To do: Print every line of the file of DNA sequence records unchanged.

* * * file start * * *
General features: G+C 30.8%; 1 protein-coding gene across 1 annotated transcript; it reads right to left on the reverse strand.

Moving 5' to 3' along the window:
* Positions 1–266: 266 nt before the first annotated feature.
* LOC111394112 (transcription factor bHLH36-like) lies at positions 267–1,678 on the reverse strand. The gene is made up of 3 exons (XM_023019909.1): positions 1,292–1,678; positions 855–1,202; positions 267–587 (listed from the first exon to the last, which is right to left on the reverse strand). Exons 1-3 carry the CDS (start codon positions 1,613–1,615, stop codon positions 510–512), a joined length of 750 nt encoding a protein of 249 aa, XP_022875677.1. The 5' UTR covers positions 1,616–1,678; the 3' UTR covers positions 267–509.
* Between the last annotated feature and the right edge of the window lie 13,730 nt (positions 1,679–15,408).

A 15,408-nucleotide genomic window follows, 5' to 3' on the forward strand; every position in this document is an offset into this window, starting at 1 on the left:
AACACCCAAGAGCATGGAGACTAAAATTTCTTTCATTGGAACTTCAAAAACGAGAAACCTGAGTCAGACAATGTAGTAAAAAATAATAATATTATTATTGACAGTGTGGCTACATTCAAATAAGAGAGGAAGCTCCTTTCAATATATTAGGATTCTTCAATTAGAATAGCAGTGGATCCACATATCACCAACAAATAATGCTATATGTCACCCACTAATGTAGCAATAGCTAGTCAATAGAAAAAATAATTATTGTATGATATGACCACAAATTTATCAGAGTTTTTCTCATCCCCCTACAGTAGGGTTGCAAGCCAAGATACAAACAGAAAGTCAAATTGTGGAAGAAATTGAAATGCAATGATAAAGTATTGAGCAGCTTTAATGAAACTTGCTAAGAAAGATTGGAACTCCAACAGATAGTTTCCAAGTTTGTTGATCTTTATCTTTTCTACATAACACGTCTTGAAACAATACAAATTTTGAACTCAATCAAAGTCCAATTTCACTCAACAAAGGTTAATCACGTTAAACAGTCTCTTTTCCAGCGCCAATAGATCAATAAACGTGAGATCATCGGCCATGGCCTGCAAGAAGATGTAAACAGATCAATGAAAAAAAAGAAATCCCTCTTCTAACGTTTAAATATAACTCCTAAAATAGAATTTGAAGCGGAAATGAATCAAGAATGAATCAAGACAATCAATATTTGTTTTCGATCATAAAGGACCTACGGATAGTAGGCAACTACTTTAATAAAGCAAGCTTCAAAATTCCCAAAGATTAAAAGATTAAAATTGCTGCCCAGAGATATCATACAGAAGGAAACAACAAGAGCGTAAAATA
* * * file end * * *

General features: G+C 30.8%; 1 protein-coding gene across 1 annotated transcript; it reads right to left on the reverse strand.

Moving 5' to 3' along the window:
* Positions 1–266: 266 nt before the first annotated feature.
* LOC111394112 (transcription factor bHLH36-like) lies at positions 267–1,678 on the reverse strand. The gene is made up of 3 exons (XM_023019909.1): positions 1,292–1,678; positions 855–1,202; positions 267–587 (listed from the first exon to the last, which is right to left on the reverse strand). Exons 1-3 carry the CDS (start codon positions 1,613–1,615, stop codon positions 510–512), a joined length of 750 nt encoding a protein of 249 aa, XP_022875677.1. The 5' UTR covers positions 1,616–1,678; the 3' UTR covers positions 267–509.
* Between the last annotated feature and the right edge of the window lie 13,730 nt (positions 1,679–15,408).

A 15,408-nucleotide genomic window follows, 5' to 3' on the forward strand; every position in this document is an offset into this window, starting at 1 on the left:
AACACCCAAGAGCATGGAGACTAAAATTTCTTTCATTGGAACTTCAAAAACGAGAAACCTGAGTCAGACAATGTAGTAAAAAATAATAATATTATTATTGACAGTGTGGCTACATTCAAATAAGAGAGGAAGCTCCTTTCAATATATTAGGATTCTTCAATTAGAATAGCAGTGGATCCACATATCACCAACAAATAATGCTATATGTCACCCACTAATGTAGCAATAGCTAGTCAATAGAAAAAATAATTATTGTATGATATGACCACAAATTTATCAGAGTTTTTCTCATCCCCCTACAGTAGGGTTGCAAGCCAAGATACAAACAGAAAGTCAAATTGTGGAAGAAATTGAAATGCAATGATAAAGTATTGAGCAGCTTTAATGAAACTTGCTAAGAAAGATTGGAACTCCAACAGATAGTTTCCAAGTTTGTTGATCTTTATCTTTTCTACATAACACGTCTTGAAACAATACAAATTTTGAACTCAATCAAAGTCCAATTTCACTCAACAAAGGTTAATCACGTTAAACAGTCTCTTTTCCAGCGCCAATAGATCAATAAACGTGAGATCATCGGCCATGGCCTGCAAGAAGATGTAAACAGATCAATGAAAAAAAAGAAATCCCTCTTCTAACGTTTAAATATAACTCCTAAAATAGAATTTGAAGCGGAAATGAATCAAGAATGAATCAAGACAATCAATATTTGTTTTCGATCATAAAGGACCTACGGATAGTAGGCAACTACTTTAATAAAGCAAGCTTCAAAATTCCCAAAGATTAAAAGATTAAAATTGCTGCCCAGAGATATCATACAGAAGGAAACAACAAGAGCGTAAAATA